Frankel International and Frankel Chemicals claimed to be importing active pharmaceutical ingredients (API) for use in the manufacture of generic medicines and sought investment in the business.
However, it is alleged that some documents shown to investors were forged. Aspen, Adcock Ingram and Sandoz told the Financial Mail that although they had conducted some business with Frankel the size of the deals was much smaller than shown on the documents.
Copies of the allegedly forged documents are available online, with one showing an R15.1m ($1.9m) contract with Adcock. The document is on Adcock letter headed paper and is signed but the company has questioned its validity, with Jonathan Louw CEO at Adcock, saying: "We don't even procure diphenhydramine for our critical care business."
These allegations were raised after Frankel failed to pay investors, who then ordered an audit of the company. SSG Forensic Consultants, a privately owned law enforcement agency, has been hired by the investors to investigate the case.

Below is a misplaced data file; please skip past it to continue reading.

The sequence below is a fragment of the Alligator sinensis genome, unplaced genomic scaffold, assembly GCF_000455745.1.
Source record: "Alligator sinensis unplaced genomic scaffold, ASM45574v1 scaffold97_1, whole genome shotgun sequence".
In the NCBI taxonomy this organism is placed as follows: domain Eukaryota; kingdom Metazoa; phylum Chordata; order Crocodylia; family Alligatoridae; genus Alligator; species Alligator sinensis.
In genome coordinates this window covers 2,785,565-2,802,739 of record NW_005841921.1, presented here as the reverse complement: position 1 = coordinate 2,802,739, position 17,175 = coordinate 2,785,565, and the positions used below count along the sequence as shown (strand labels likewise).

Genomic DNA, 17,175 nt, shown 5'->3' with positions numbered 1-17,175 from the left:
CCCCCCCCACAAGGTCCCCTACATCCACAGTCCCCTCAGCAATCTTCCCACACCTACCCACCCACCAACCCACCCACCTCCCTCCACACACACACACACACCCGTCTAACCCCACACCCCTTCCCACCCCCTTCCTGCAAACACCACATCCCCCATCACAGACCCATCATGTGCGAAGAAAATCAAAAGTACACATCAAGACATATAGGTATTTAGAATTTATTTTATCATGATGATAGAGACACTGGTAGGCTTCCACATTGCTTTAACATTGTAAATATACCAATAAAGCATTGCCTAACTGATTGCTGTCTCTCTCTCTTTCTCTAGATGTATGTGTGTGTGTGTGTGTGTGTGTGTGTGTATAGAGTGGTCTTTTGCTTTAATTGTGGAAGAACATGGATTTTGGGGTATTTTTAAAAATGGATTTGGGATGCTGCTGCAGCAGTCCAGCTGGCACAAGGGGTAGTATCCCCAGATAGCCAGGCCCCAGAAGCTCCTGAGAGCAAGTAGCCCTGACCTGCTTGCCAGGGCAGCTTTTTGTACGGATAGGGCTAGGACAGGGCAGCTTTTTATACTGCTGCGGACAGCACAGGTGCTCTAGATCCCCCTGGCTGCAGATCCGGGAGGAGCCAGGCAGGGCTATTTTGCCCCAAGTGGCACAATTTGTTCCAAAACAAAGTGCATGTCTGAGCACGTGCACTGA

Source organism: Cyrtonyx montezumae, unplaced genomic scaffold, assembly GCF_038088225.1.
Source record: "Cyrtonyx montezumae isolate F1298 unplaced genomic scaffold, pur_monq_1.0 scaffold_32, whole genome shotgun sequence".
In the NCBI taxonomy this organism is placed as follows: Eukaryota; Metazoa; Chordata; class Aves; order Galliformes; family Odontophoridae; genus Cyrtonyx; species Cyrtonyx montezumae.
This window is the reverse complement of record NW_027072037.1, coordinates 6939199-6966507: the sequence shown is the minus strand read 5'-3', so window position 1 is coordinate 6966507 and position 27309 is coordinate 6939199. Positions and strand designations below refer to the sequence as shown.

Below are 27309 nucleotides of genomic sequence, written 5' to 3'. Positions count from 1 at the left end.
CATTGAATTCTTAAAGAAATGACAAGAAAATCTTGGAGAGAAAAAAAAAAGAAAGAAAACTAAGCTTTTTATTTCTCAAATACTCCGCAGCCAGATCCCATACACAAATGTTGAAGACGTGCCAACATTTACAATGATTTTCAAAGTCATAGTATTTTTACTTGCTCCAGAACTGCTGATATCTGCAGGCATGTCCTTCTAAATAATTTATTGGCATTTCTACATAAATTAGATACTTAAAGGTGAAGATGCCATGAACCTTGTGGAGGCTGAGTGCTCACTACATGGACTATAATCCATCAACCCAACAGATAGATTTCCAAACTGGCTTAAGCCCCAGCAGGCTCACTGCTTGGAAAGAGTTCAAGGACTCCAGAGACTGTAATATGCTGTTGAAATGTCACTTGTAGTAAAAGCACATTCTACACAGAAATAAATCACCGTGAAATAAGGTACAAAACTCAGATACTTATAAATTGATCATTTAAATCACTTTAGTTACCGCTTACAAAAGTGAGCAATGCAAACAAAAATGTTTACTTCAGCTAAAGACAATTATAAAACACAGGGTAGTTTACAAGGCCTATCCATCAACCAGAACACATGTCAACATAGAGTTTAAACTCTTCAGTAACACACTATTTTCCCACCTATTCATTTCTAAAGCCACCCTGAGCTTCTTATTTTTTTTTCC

At the centre of the allegations is Barry Tannenbaum, founder of the investment fund and son of a founding shareholder of Adcock, whose lawyer has denied the claims.
Before flying to Australia to see Tannenbaum he told South African media: "I categorically deny that Barry Tannenbaum is involved in a fraudulent Ponzi scheme or has committed any fraud. I am unable to tell you whether he may have been an unwitting or unwilling participant.”
Dean Rees and Daryl Leigh, lawyers from Johannesburg, are also alleged to have been involved in the investment fund. Rees denies knowledge of fraudulent activity. Leigh has refused to comment “at this stage”.
The allegedly forged documents can be found here .